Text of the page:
Q. I read this morning that DIRECTV Now just lost a whole bunch of subscribers. Why is that? I thought everyone is cutting the cord and getting live streaming services. Not true? — Melanie, San Jose.

Melanie, not true. While cord-cutting is on the rise, the number of people who have dropped their cable or satellite service is still relatively small in comparison to those who still subscribe. In the last decade, cable and satellite services have lost roughly a net 10-15 percent of their video customer base, which was around 100 million before the defections.

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That’s a lot of people cutting the cord, but it’s far from a majority, or even the definition of a mass trend.

But to your other point: The live streaming services, such as Sling TV, DIRECTV Now, PlayStation Vue, Hulu Live and YouTube TV, have accumulated several million subscribers in the last 3 or four years, which is impressive. However, they were able to amass those numbers through dirt-cheap, financially-unsound programming packages (For instance, Sling started with a $20 a month plan; it’s now $25 a month.), and a host of promotional giveaways and price breaks (on top of the already cut-rate plans!)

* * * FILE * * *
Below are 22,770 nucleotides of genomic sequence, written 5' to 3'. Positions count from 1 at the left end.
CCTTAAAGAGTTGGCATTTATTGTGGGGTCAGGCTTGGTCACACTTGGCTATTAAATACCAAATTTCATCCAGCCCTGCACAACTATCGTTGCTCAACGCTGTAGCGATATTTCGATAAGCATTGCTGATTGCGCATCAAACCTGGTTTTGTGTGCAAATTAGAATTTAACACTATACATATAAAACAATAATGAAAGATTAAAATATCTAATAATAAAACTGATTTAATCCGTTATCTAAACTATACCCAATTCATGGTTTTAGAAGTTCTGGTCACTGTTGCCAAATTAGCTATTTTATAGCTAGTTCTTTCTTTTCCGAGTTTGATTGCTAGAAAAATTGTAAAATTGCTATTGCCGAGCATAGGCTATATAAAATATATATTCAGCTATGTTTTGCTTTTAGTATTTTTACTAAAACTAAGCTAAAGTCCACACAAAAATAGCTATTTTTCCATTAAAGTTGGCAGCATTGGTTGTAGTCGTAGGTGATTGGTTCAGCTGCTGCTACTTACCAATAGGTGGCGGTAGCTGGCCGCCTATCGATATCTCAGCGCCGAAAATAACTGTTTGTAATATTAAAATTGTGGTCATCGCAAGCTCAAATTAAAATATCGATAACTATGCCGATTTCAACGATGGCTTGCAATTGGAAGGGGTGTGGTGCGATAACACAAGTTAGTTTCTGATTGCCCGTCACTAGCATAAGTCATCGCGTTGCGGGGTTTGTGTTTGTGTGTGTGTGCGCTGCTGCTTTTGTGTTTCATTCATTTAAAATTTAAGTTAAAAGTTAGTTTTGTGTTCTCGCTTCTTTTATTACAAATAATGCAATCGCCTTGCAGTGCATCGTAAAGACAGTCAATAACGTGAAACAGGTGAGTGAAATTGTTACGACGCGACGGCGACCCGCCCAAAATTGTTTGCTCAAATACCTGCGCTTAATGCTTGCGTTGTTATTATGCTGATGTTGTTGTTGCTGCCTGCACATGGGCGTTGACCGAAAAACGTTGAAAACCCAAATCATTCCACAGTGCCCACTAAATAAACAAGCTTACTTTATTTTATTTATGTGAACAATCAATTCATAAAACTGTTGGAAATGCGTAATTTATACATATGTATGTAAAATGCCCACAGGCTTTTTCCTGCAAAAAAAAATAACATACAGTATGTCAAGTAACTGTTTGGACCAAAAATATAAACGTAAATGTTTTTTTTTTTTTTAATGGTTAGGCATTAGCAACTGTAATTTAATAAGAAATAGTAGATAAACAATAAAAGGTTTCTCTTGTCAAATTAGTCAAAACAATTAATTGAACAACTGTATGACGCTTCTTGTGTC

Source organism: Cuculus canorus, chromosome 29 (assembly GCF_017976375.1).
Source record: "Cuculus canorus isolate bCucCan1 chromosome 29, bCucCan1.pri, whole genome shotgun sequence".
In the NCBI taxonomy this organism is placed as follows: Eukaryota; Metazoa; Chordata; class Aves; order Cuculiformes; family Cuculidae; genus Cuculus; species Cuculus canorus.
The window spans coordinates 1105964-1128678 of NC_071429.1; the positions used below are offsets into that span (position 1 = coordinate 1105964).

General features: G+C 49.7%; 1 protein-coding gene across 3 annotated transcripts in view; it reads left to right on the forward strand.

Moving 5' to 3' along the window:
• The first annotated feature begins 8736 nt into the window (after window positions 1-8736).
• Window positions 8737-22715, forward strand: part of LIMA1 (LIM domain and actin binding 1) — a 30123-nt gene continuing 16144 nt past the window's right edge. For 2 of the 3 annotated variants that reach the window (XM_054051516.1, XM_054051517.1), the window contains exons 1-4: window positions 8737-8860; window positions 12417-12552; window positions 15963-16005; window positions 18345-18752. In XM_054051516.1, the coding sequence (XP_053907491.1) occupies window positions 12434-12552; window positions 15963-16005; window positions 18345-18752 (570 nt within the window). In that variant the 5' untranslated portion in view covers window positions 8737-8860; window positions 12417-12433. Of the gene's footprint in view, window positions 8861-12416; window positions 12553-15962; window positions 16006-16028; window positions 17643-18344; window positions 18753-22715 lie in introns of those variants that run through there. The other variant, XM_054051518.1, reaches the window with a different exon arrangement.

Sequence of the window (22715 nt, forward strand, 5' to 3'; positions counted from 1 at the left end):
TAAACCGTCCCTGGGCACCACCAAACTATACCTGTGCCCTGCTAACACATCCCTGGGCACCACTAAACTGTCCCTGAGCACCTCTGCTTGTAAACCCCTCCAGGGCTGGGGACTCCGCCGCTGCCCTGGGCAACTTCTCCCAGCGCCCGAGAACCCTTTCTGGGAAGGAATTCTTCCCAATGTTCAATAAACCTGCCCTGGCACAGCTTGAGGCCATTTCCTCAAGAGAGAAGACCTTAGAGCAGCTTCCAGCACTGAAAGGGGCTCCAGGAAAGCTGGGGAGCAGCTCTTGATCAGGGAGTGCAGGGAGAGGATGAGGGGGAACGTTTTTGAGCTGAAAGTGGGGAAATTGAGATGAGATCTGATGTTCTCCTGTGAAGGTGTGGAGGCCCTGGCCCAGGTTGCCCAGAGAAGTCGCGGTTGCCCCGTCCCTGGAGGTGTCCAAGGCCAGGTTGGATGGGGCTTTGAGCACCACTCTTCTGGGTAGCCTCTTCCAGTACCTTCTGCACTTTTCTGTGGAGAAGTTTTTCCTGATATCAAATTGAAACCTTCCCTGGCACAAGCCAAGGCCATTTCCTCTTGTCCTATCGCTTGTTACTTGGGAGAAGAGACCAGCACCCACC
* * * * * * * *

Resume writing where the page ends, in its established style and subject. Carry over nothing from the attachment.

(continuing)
For example:

For most of 2017, and parts of 2018, DIRECTV Now, which is owned by AT&T, offered new customers an offer they couldn’t refuse: $10 a month for its basic plan for the first three months.

$10 a month! For 60 plus channels! What a deal!

Obviously, DIRECTV Now could not sustain that price without losing a sizable portion of AT&T’s largesse so it finally stopped the offer late last year. The live streamer also raised the price of its base plan from $35 a month to $40 a month in the summer of 2018.

The two actions clearly, and severely, hurt their subscription effort, which resulted in a 267,000 net subscriber loss for the fourth quarter of last year, as reported today by AT&T.

DIRECTV Now still has roughly 1.6 million subscribers. But live streaming’s ongoing technical issues (buffering, picture freezing, login issues, etc.) and lineup holes (favorite channels often missing in packages) will make it difficult for DIRECTV Now to resume its once-meteoric growth without going back to those cheap promo prices.

Without the dirt-cheap prices, and attractive giveaways, such as free Apple TV devices, the live streaming business could be a house of cards.

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— Phillip Swann

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